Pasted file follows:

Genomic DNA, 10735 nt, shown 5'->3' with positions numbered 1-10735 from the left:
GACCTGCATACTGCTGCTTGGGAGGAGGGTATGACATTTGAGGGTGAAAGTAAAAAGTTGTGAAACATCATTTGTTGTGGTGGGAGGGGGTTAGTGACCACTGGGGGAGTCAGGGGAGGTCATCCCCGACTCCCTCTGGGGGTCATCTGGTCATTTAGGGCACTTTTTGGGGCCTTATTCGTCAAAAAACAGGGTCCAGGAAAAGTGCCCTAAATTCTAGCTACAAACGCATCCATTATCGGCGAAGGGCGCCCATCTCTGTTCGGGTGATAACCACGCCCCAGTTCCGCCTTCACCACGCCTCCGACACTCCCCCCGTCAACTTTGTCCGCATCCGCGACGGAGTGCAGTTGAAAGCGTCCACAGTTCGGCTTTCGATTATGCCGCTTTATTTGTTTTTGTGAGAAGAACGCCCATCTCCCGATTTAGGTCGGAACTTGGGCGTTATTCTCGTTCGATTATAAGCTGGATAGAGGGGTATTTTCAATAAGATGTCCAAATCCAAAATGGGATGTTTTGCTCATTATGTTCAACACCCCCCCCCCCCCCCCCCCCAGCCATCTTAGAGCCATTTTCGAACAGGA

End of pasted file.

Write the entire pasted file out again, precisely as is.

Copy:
Genomic DNA, 10735 nt, shown 5'->3' with positions numbered 1-10735 from the left:
GACCTGCATACTGCTGCTTGGGAGGAGGGTATGACATTTGAGGGTGAAAGTAAAAAGTTGTGAAACATCATTTGTTGTGGTGGGAGGGGGTTAGTGACCACTGGGGGAGTCAGGGGAGGTCATCCCCGACTCCCTCTGGGGGTCATCTGGTCATTTAGGGCACTTTTTGGGGCCTTATTCGTCAAAAAACAGGGTCCAGGAAAAGTGCCCTAAATTCTAGCTACAAACGCATCCATTATCGGCGAAGGGCGCCCATCTCTGTTCGGGTGATAACCACGCCCCAGTTCCGCCTTCACCACGCCTCCGACACTCCCCCCGTCAACTTTGTCCGCATCCGCGACGGAGTGCAGTTGAAAGCGTCCACAGTTCGGCTTTCGATTATGCCGCTTTATTTGTTTTTGTGAGAAGAACGCCCATCTCCCGATTTAGGTCGGAACTTGGGCGTTATTCTCGTTCGATTATAAGCTGGATAGAGGGGTATTTTCAATAAGATGTCCAAATCCAAAATGGGATGTTTTGCTCATTATGTTCAACACCCCCCCCCCCCCCCCCCCCAGCCATCTTAGAGCCATTTTCGAACAGGA